fatiguing work. Mild exercise con
tinued day after day is best for the
body and spirits and health. Without
proper exercise there can be no health
and without health there can.be no
There is no stronger proof of the
sound remedial value of Dr. Pierce's
Favorite Prescription than it restores
the 'wasted form to Its wonted round
The mighty restorative power of Dr.
Pierce's Favorite Prescription speedily
causes all womanly troubles to disap
pear compels the organs to properly
perform their natural functions, cor
rects displacements, overcomes irreg"
laritles. removes pain and misery at
certain times and brings back health
and strength to nervous, irritable and
It is a wonderful prescription pre
pared only from Nature's roots with
glycerine, with , no alcohol to falsely
stimulate. It banishes pain, headache,
tfackache, low nirits. hot flashes, drag-ging-down
sensations, worry and sleep
lessness surely and without loss of
Sick women are invited to consult Dr.
Pierce, by letter, free. Address Dr.
Pierce, Invalids' Hotel. Euffalo, N. X.
The great essential in the con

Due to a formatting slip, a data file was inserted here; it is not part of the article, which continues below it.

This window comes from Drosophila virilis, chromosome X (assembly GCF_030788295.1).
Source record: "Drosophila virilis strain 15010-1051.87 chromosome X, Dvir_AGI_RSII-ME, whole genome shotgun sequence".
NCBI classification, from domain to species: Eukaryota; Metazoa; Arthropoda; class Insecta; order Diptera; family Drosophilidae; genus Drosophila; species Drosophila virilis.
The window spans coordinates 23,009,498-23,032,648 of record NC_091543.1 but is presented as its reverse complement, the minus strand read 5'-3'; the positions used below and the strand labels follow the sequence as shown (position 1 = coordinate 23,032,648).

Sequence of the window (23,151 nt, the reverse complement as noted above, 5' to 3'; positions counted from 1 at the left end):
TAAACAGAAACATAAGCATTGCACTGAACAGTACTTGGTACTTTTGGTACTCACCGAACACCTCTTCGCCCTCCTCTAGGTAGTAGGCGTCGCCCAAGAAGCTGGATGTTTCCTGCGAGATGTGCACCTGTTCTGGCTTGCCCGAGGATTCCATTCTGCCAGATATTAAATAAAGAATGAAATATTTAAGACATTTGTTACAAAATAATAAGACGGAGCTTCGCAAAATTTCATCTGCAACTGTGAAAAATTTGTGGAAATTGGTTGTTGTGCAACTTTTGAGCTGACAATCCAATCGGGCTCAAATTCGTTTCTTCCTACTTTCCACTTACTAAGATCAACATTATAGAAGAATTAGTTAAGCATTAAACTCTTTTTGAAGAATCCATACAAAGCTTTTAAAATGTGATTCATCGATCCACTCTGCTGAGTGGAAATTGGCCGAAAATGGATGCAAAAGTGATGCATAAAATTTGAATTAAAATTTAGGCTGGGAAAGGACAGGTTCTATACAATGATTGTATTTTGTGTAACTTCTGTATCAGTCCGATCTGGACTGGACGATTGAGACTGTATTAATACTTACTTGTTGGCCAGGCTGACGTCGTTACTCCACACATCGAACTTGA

duct of the affairs of a nation
or a business. All Good Ameri
cans have confidence in our
President as he guides the ship
of state. I wish all citizens
of Portland and vicinity to
have confidence in the integ
rity of this institution. We
reduced price sales all the
year; those who do run con
tinuous sales must necessarily
be fakirs. Think it over, and give
your business where there is integrity
back of eyery sale made. Our Ches
terfield Clothes are as good as can be
made and you have clothes insurance
when you buy them. Suits priced $20
and up to $40. Good haberdashery
and fine hats for the man who wants
the best, moderately priced. We want
your business on a fair basis.
Corner Washington and West Park
The Germans Win
Whatever your sympathies or prejudices may be during the ter